Halderman honored for public engagement efforts
President Mark Schlissel honored Prof. J. Alex Halderman with one of two presidents awards, which recognize commitment to public engagement and research that significantly impacts society. Director of the Center for Computer Security and Society in the College of Engineering, Halderman will receive the President’s Award for National and State Leadership, which honors individuals who provide sustained, dedicated, and influential leadership and service in major national or state capacities.
Halderman was honored alongside Prof. Marc Zimmerman, director of the Prevention Research Center and the Michigan Youth Violence Prevention Center in the School of Public Health, who earned the President’s Award for Public Impact.
“Throughout their careers, Professors Halderman and Zimmerman have confronted some of our society’s most pressing challenges,” Schlissel said. “Their work has not only made a difference in tackling the problems themselves, but in finding new and relevant ways to engage the public in finding and understanding possible solutions.”
Halderman, professor of computer science and engineering, focuses his research on computer security and privacy, emphasizing problems that broadly impact society and public policy. He is a noted election security expert and has worked to educate members of Congress about the need for election cybersecurity improvements.
In 2019, Halderman was named an Andrew Carnegie Fellow for his work in strengthening election cybersecurity and evidence-based elections. He also co-chairs Michigan’s Election Security Commission.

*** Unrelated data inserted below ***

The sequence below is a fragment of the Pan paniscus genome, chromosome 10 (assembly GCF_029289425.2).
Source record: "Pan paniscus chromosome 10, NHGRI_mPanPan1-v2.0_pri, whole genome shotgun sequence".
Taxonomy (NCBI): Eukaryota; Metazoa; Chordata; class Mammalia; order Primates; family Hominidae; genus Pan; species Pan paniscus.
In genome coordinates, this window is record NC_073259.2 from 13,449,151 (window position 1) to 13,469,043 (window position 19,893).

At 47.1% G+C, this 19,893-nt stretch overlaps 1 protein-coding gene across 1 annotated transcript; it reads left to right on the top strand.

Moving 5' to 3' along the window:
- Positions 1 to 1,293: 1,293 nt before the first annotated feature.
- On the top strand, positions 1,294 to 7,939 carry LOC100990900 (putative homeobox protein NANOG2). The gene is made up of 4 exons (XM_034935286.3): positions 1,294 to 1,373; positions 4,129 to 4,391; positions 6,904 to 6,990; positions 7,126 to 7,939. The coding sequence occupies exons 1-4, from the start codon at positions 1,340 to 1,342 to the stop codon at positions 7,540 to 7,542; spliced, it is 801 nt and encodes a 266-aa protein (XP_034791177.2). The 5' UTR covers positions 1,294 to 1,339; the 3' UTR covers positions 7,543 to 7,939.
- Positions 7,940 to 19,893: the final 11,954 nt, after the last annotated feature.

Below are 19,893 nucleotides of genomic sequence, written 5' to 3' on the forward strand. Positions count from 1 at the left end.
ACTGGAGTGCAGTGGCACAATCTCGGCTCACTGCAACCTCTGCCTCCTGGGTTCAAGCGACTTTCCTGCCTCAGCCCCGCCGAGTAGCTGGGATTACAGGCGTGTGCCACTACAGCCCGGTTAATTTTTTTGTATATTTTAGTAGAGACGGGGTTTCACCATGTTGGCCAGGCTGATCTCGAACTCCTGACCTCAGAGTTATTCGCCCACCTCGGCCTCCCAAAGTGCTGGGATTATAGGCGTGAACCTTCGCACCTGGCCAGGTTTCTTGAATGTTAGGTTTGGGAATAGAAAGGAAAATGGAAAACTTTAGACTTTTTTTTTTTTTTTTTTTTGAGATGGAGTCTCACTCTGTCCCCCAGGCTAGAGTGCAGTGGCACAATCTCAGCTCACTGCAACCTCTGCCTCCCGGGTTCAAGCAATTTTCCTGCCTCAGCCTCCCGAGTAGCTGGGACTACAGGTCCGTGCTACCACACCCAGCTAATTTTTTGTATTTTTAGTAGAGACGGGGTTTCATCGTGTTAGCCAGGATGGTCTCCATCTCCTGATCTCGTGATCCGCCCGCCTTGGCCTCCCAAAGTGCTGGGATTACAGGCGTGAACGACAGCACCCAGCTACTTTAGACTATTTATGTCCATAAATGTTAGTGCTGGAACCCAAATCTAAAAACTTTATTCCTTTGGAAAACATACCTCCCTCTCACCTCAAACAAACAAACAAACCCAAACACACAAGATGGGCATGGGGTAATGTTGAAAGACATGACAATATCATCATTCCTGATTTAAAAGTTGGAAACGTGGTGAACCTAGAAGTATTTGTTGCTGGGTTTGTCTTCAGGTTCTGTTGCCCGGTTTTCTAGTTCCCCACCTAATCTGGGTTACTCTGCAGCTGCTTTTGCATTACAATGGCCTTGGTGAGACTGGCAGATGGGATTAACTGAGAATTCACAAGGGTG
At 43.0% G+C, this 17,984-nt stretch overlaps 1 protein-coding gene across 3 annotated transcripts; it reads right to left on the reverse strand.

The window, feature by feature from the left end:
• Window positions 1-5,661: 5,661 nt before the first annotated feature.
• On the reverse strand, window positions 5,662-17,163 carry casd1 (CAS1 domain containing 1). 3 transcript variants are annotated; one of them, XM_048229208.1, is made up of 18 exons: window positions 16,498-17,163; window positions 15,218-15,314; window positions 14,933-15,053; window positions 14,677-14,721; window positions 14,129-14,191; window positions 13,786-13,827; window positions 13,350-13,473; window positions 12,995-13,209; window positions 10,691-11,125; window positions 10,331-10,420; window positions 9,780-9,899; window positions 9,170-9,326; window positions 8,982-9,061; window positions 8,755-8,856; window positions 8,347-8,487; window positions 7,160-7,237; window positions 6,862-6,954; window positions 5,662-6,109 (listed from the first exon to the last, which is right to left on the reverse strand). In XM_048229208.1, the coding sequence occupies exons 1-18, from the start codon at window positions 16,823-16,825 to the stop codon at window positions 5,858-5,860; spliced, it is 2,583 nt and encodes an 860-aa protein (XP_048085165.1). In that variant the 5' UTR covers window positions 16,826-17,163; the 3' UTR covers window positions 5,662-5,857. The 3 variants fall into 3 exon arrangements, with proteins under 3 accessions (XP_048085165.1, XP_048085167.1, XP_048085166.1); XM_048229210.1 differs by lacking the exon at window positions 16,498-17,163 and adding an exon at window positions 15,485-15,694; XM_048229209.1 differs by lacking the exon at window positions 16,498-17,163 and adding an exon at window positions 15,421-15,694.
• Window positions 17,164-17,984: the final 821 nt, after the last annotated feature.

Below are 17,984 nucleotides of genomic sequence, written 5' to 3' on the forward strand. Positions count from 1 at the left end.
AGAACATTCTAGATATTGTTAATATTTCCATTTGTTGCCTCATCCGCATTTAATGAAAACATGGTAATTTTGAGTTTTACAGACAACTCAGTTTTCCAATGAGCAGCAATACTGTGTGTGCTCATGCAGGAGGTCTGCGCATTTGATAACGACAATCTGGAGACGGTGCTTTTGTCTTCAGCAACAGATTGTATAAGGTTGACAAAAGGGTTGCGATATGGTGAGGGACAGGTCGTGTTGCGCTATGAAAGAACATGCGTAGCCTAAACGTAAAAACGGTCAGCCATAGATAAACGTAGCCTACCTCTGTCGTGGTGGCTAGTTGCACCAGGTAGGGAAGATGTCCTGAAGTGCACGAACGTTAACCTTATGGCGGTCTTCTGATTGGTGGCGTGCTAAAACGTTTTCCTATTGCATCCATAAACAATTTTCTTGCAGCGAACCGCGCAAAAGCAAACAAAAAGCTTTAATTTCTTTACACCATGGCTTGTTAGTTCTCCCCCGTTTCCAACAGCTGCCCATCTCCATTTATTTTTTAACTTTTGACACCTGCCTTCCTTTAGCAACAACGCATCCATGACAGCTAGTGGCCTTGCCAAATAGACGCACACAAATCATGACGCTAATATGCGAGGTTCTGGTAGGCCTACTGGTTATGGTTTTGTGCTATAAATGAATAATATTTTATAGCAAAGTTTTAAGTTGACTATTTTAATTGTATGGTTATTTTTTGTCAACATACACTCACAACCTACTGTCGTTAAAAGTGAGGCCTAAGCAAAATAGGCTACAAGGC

“Professor Halderman has been working to understand and secure elections against cyberattacks for more than 10 years,” the nomination statement said. “After the 2016 presidential election, Professor Halderman published an online essay making the case that voter tampering through cyberattacks couldn’t be ruled out without examining physical evidence, and particularly paper ballots. The piece was read by over a million people.”
In 2017, Halderman testified in front of the Senate Intelligence Committee as a part of the broader Russian hacking investigation. His remarks focused on vulnerabilities in the U.S. voting system and a policy agenda for election cybersecurity improvements.
“I have been working for more than 15 years to try to help the U.S. and other countries better secure their election technology. Over this time, the threats facing elections have gone from seeming like science fiction to becoming the all-too-urgent reality of attacks on election systems that we have seen since 2016,” Halderman said.
“America’s universities have an incredible amount of expertise on some of the most important social challenges facing the nation and the world, but it’s important that experts be more than right,” he said. “We need to be champions for our ideas to make sure that we can rise above the noise and confusion that often dominates public debates.”
Halderman is grateful to receive this recognition.
“It’s an incredible thrill. I am deeply honored,” he said. “I’m grateful to the University of Michigan, the College of Engineering, and my department for the continuous support and this memorable recognition.”
Zimmerman and Halderman will be honored at an award ceremony March 16 at the Ross School of Business.